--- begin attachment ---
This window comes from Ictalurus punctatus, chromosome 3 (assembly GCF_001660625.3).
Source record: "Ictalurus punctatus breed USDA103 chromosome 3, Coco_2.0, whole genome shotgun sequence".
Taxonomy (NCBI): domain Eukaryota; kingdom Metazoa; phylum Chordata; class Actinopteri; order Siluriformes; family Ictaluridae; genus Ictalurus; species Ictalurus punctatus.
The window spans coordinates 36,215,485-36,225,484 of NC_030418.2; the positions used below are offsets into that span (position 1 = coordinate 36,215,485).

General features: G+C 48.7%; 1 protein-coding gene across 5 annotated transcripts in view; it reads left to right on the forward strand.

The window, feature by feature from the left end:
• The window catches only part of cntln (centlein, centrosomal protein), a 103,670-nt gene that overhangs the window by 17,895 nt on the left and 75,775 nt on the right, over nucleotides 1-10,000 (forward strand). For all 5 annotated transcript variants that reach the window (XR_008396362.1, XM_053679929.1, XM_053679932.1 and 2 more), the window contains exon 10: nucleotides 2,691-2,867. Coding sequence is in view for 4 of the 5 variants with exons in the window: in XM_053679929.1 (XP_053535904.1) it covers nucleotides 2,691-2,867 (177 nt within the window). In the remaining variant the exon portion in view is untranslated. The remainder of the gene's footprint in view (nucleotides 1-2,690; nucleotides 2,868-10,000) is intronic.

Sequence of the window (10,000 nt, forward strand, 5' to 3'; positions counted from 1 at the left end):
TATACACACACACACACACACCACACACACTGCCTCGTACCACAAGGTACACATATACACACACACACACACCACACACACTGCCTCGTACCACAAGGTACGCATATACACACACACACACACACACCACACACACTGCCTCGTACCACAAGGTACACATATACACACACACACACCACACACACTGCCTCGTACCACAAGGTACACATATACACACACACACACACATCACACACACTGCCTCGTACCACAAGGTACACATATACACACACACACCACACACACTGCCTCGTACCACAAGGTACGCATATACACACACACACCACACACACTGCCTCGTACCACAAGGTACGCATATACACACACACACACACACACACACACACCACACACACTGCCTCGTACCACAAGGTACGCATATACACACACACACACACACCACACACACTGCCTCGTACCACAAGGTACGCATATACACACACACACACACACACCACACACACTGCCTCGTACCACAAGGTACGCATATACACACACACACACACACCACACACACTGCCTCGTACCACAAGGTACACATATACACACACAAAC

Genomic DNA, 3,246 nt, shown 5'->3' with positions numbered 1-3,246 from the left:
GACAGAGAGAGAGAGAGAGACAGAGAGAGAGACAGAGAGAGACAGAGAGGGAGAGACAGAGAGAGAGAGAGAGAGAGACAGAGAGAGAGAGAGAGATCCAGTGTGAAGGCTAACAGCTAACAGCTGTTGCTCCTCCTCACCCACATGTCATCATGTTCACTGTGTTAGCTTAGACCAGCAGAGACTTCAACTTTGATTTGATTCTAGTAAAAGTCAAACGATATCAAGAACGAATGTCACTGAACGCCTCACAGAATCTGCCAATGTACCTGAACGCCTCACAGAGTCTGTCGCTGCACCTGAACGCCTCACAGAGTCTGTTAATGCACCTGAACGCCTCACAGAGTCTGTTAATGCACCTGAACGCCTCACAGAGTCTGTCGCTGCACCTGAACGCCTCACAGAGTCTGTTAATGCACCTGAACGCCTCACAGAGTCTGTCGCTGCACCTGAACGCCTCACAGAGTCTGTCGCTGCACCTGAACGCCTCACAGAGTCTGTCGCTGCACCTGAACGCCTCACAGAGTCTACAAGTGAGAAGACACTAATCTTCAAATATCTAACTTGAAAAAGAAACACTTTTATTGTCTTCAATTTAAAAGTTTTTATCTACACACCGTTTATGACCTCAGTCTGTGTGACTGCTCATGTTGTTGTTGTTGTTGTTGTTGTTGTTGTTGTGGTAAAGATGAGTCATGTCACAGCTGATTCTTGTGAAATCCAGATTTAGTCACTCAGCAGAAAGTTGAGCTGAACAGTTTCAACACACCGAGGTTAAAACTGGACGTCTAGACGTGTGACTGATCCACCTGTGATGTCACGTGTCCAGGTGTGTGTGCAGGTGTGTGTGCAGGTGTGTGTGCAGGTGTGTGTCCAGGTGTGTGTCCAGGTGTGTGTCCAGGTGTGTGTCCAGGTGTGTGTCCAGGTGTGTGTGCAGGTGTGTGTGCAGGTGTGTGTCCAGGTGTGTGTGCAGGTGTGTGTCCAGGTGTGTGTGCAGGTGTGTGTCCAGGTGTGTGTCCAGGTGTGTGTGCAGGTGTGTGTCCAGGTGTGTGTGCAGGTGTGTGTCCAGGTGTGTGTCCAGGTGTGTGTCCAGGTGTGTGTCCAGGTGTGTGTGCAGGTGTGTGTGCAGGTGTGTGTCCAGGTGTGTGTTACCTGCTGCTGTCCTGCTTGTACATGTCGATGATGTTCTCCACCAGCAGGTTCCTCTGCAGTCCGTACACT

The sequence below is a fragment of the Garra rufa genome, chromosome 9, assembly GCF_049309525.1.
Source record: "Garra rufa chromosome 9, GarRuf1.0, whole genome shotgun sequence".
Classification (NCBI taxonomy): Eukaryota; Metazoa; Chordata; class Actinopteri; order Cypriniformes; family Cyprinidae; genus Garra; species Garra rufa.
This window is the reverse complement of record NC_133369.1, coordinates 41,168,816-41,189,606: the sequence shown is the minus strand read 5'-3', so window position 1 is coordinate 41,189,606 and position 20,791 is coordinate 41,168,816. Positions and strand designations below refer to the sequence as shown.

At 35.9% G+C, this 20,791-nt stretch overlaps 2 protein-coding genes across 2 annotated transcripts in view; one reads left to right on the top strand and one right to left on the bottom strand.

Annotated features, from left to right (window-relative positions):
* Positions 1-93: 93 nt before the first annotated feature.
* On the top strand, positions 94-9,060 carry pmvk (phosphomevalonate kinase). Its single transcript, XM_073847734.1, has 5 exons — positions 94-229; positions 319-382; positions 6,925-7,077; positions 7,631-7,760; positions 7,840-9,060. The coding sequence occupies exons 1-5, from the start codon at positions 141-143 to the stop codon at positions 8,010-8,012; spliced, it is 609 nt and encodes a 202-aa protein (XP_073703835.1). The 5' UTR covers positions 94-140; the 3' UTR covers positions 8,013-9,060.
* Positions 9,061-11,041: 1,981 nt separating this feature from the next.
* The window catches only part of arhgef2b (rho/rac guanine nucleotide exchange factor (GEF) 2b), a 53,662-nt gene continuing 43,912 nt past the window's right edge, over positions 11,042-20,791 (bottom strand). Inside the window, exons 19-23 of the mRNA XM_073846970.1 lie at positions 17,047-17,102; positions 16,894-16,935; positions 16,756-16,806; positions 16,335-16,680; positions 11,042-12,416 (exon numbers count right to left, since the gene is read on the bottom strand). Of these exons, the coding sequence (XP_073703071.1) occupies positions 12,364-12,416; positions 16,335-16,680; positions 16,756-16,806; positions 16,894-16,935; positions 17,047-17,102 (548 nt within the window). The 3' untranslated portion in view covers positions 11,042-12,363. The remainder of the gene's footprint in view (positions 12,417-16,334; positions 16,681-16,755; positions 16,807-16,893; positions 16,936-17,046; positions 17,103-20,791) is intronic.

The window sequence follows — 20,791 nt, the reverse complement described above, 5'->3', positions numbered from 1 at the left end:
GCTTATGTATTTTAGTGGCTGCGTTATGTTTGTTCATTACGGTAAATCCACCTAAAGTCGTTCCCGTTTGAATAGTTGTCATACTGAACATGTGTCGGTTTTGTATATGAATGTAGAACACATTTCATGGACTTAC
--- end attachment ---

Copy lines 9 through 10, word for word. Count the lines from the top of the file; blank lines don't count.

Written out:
TATACACACACACACACACACCACACACACTGCCTCGTACCACAAGGTACACATATACACACACACACACACCACACACACTGCCTCGTACCACAAGGTACGCATATACACACACACACACACACACCACACACACTGCCTCGTACCACAAGGTACACATATACACACACACACACCACACACACTGCCTCGTACCACAAGGTACACATATACACACACACACACACATCACACACACTGCCTCGTACCACAAGGTACACATATACACACACACACCACACACACTGCCTCGTACCACAAGGTACGCATATACACACACACACCACACACACTGCCTCGTACCACAAGGTACGCATATACACACACACACACACACACACACACACCACACACACTGCCTCGTACCACAAGGTACGCATATACACACACACACACACACCACACACACTGCCTCGTACCACAAGGTACGCATATACACACACACACACACACACCACACACACTGCCTCGTACCACAAGGTACGCATATACACACACACACACACACCACACACACTGCCTCGTACCACAAGGTACACATATACACACACAAAC

Genomic DNA, 3,246 nt, shown 5'->3' with positions numbered 1-3,246 from the left: